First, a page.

It was nice watching the long shadows get shorter in front of us as we drove along the easy trail. We saw wild horses here and there, which was pretty cool. We missed one turn that killed about 20 minutes of our morning, but soon we were at the airstrip near the end. There were a few people camping there, and when we got to the bottom and the end we had it to ourselves.
The information about water flow is from pretty far up the river, but it's a good indicator of how much water we'd find on the hike. When we looked it up the day before, it was at 150 feet per second. That put it at the high end of where we'd be comfortable hiking in the water, so we had a couple inner tubes with us. We talked about doing the other hike at the bottom, but the day promised to be clear and sunny so we decided to continue with the plan of hiking the Chute. We were moving everything to one Jeep when a truck parked next to us. They were planning on kayaking what we were planning on walking.
We left Matt's Jeep and piled into Monica's Jeep for the 40-minute drive to the start of the hike near Tomsich Butte. The water there was flowing, muddy, and cold but it promised to be a nice day. We blew up the two tubes and got in, and we were off! At that pace, we'd be done in no time and we were glad we had the tubes.
We made it a couple of miles before one of the tubes got a large rip in the bottom. We didn't have a patch kit, so we piled the backpacks in the remaining tube and Matt walked it down the river on a long rope. There was shore on both sides most of the time, so we were hiking and wading.
Then the river got deeper and stronger, and the shore disappeared. We were in between steep walls of rock on both sides, and the water kept getting stronger and deeper. We'd be walking as best we could, and then the bottom would drop out. We'd find ourselves swimming until hitting rocks we couldn't see, and then being forced through rapids that would be intimidating even in a kayak.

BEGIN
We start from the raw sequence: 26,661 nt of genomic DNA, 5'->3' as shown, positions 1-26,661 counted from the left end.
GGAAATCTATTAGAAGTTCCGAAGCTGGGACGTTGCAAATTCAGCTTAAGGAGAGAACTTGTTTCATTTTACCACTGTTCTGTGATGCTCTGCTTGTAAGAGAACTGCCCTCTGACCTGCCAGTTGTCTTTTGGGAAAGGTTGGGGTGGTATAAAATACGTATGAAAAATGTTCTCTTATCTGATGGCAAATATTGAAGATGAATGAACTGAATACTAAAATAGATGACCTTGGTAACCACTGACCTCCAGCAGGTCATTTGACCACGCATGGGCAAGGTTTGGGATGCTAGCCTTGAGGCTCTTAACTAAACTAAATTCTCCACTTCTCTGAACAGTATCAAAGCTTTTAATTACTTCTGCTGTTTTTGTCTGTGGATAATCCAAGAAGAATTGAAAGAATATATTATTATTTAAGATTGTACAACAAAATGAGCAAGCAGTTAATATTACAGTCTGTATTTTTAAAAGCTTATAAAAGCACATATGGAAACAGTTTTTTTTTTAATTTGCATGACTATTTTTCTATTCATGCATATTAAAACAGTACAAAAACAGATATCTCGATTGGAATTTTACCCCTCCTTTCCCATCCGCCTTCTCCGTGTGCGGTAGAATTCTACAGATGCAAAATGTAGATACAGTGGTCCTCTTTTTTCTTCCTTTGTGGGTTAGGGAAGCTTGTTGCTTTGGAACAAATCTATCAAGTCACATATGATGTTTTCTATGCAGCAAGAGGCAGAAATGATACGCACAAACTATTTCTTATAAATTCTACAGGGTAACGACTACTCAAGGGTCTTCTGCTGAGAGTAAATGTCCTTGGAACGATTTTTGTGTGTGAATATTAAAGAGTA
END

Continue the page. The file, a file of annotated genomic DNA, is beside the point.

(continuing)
About 13 hours later we found ourselves at Matt's Jeep again. It was at about 9:30PM, and we were cold, wet, bruised, and bleeding in spots. We drove back to Monica's Jeep only to find the battery dead. Our usual safety measures like jumper cables were back at camp because we had to leave our vehicles unattended all day. We were starting to worry when the kayakers showed up, and they had jumper cables. We got a quick jump and we were on our way back to Green River, and then Monica's Jeep lost its serpentine belt and she had to leave it on the side of I-70. This would be Monica's last trail as a driver for the whole trip.
When we showed up, Mike and Walt ran out to us, thankful we were okay. They had been watching the water levels and it had jumped up over 200 feet per second over the course of the day. They had been talking with the Sheriff's office, and they were about 30 minutes away from sending Search and Rescue out to find us. They were also worried about the kayakers.
It was a crazy trip! If you get to the drop-in spot at Tomsich Butte and the water is more than ankle deep, have something like a kayak or don't go at all. Be prepared for anything. Bring multiple tubes per person with patch kits. Or hike it in the summer when there isn't much water. It was definitely an adventure.